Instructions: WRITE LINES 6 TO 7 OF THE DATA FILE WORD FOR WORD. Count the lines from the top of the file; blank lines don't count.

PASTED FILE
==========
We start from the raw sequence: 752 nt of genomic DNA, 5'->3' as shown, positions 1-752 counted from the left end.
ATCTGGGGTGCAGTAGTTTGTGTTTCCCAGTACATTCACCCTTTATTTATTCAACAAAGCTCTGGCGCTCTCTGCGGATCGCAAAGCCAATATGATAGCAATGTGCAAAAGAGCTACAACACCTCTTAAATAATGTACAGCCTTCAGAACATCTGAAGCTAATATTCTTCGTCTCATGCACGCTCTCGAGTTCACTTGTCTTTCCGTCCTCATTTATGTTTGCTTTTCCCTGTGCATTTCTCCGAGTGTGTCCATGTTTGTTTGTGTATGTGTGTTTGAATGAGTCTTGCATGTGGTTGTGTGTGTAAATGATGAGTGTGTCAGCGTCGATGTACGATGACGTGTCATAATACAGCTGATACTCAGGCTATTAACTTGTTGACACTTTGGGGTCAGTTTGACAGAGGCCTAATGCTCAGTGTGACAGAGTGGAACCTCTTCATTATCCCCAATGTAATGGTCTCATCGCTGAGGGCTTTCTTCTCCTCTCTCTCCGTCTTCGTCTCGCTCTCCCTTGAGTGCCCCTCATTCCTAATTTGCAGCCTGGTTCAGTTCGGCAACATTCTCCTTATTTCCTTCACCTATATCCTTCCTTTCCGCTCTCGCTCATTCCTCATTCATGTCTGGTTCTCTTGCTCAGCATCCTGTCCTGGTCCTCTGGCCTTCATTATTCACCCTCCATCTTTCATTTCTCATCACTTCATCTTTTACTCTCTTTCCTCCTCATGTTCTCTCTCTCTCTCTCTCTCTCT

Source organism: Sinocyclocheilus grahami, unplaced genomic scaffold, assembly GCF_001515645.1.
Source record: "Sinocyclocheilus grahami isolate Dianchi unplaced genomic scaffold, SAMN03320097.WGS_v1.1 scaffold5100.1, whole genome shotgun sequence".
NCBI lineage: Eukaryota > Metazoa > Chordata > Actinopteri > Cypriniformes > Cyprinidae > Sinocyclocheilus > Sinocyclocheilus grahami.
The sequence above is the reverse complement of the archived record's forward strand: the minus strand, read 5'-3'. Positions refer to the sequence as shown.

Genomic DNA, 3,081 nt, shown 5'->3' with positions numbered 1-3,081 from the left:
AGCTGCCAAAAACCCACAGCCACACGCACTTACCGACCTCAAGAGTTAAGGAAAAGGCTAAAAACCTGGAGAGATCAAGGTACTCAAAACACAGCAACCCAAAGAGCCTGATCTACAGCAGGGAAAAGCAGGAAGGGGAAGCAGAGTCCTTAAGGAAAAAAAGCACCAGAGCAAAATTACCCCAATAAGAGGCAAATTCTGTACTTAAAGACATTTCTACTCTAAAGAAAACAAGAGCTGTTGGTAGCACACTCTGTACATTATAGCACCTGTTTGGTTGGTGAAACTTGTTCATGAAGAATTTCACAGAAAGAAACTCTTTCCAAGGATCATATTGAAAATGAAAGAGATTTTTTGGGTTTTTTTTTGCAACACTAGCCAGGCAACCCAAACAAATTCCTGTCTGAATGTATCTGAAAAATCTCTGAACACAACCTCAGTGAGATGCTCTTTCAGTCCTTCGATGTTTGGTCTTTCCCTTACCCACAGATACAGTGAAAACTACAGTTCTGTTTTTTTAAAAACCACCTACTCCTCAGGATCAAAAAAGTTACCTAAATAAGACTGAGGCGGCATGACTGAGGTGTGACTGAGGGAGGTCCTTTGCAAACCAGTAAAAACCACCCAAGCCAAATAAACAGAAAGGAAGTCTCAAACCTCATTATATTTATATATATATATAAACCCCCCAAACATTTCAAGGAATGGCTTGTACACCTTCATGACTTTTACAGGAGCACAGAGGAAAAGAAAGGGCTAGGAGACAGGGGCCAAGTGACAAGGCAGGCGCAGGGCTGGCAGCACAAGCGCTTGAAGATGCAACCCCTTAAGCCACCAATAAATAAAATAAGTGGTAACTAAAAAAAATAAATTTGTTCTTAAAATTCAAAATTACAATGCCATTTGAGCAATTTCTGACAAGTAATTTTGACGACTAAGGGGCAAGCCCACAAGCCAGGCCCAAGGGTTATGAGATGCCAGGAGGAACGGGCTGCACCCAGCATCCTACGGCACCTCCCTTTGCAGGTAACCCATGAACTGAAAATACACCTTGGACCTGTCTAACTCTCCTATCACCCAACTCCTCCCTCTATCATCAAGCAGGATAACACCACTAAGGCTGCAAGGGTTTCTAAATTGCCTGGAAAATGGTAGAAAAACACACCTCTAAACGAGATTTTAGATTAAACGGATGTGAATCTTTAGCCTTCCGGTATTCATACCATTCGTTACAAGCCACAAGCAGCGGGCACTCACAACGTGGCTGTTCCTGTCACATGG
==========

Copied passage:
The sequence above is the reverse complement of the archived record's forward strand: the minus strand, read 5'-3'. Positions refer to the sequence as shown.

Genomic DNA, 3,081 nt, shown 5'->3' with positions numbered 1-3,081 from the left: